Keirin races in Japan begin with the cyclists parading to the starting blocks, bowing as they enter the track and again as they position their bikes for the start of the race. Every participant is assigned a number and a colour for identification and betting purposes.

At the sound of the gun, the cyclists leave their starting blocks and settle into a position behind the pacer, who is another keirin bicyclist wearing purple with orange stripes. Cyclists initially settle into different groups, referred to as “lines”, where they try to work together with others to maximize their chance of winning. 

As the pace quickens, the pacer will usually depart the track with between one and two laps remaining, though the actual location where the pacer leaves varies with every race. With ​1 and half laps remaining, officials begin sounding a bell or gong, increasing in frequency until the bicyclists come around to begin the final lap.

Keirin ovals are divided into specific areas: The two straightaways (homestretch and backstretch), the four turns (corners), and two locations called the “center”, referring to the area between corners 1 and 2 (1 center) and corners 3 and 4 (2 center).

The race is monitored by referees. Two of the referees are stationed in towers along the backstretch (2nd and 3rd corners), while others review the homestretch area from a control room using closed-circuit cameras. Once the race has finished, a referee can signal a possible rule violation by illuminating a red light at the corner nearest to where the infraction may have occurred, or by waving a red flag. Judges then examine the video of the race and decide if a competitor committed a rules violation and should be disqualified. Once the order of finish is finalized, the race is declared official and the winning bets are paid.

There are a total of six ranks that competitors can obtain in Japanese keirin racing. SS is the highest rank, followed by S1, S2, A1, A2 and A3. All new keirin graduates begin their careers with an A3 rank and work their way up by competing in keirin events.

The color of the shorts worn by each keirin competitor indicates rank. Those in A-class (A1, A2, A3) wear black shorts with a green stripe and white stars. S-class competitors (S1 and S2) wear a red stripe instead of a green stripe. Those in the elite SS class wear red shorts with a black stripe, white stars and special insignia. Introduced in 2007, the SS ranking is assigned by the NJS every December to the top nine Keirin athletes. These nine compete in that year’s Keirin Grand Prix and retain their rank until the following December.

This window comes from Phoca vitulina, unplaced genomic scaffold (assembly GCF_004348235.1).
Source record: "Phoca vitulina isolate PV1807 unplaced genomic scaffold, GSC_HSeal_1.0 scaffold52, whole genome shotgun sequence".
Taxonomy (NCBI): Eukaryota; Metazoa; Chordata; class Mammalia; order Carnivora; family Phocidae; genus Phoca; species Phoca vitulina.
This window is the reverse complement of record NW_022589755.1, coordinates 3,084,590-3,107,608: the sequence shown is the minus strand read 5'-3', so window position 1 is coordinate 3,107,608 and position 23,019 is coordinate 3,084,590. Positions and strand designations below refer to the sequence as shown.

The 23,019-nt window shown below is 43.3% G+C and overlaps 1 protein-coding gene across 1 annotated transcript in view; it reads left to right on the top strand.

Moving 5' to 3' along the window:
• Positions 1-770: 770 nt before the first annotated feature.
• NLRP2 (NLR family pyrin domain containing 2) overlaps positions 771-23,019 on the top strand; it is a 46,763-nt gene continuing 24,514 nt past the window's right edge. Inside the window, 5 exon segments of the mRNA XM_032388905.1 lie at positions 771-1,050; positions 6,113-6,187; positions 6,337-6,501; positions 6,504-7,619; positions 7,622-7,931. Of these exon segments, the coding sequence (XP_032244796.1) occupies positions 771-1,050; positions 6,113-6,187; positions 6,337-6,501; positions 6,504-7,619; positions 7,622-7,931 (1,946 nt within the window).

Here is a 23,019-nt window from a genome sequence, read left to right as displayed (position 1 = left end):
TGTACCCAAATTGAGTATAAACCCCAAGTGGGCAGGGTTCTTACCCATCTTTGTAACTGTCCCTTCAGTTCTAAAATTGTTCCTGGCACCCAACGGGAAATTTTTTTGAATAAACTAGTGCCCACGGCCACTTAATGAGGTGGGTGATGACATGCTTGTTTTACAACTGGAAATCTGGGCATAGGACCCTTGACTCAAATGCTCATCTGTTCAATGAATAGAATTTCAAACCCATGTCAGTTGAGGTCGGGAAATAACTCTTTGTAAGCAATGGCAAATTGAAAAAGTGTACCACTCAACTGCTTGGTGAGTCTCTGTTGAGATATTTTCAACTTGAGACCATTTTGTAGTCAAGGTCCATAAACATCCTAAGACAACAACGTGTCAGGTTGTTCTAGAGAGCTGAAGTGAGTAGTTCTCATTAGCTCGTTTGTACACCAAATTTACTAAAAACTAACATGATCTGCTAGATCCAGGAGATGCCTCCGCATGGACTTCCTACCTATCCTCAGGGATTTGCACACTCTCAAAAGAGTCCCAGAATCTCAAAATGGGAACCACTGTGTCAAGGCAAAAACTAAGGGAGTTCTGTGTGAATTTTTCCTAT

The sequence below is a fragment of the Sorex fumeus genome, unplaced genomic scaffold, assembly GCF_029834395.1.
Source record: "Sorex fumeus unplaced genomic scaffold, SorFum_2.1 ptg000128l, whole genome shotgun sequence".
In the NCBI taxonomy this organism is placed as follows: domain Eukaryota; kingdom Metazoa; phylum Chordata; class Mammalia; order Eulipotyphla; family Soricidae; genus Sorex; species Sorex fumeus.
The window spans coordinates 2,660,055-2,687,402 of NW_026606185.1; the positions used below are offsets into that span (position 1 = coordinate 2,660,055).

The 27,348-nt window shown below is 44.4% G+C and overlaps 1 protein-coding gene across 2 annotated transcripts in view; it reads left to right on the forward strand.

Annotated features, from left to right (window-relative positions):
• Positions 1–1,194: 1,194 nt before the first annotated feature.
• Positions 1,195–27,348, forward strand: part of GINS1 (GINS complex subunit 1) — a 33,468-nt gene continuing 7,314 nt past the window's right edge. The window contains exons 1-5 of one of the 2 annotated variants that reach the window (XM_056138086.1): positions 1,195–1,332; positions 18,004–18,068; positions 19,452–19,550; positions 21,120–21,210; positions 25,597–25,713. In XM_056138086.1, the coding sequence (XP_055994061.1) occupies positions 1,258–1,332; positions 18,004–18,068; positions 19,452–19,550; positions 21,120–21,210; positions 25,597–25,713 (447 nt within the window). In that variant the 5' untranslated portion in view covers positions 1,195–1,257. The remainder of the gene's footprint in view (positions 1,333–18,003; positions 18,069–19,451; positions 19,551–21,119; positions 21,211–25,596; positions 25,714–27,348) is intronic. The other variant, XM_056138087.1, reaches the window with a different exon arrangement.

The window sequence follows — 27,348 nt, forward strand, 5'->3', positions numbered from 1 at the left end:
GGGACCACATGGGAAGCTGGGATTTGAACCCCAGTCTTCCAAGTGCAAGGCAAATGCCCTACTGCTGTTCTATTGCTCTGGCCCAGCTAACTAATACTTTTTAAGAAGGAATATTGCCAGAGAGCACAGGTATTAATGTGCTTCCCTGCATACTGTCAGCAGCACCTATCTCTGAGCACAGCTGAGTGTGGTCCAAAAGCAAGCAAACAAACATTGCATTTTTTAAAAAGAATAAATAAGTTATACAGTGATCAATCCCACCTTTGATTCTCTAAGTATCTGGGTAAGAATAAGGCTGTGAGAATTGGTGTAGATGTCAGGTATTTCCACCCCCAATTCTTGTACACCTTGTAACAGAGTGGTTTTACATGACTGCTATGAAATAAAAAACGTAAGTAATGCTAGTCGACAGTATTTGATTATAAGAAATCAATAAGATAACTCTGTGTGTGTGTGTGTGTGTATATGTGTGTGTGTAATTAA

The distance of each race depends on gender and rank. For men, distances for those ranked A3 are at 1,600 meters, while all others compete at 2,000 meters. The finals of some of the top graded events are run at a longer distance of 2,400 meters. The season-ending Keirin Grand Prix is held at 2,800 meters.

All events for women are currently run at 1,600 meters. There are usually small variances in distance based on the size of the track.

A race meeting at any given keirin velodrome in Japan is assigned a grade. The highest graded events are GP, GI (G1), GII (G2) and GIII (G3), reserved only for S-class riders. Underneath those are FI (F1) events, which are open to both S-class and A-class riders. The lowest graded events, FII (F2), are reserved for A-class riders.

The GP grade designation is reserved for the Keirin Grand Prix, a three-day meet held at the end of December for the year’s top keirin competitors. The meet ultimately concludes with the Grand Prix race itself, which determines the annual Keirin racing champion.

As of 2018, a selection committee determines the competitors for the Grand Prix race using the following priority:

  • Winners of each of the six GI events during the year,
  • Japanese medal winners of individual cycling events during the Summer Olympic Games, if they are held in the same year,
  • Competitors specifically recognized by the selection committee, and
  • Competitors that have earned the most prize money from Keirin events during the year.

Also part of the Grand Prix meet is the Young Grand Prix, which is open to the best of those that have begun competing in Keirin within the last three years; it is the only Keirin race of the year in which both S-class and A-class compete in the same race. A new addition to the meet in 2012 was the Girls’ Grand Prix for the sport’s top female competitors.

Another prestigious event on the annual keirin racing calendar is the GI Japan Championship. Held every May over a period of six days, it is the longest single race meeting of the year.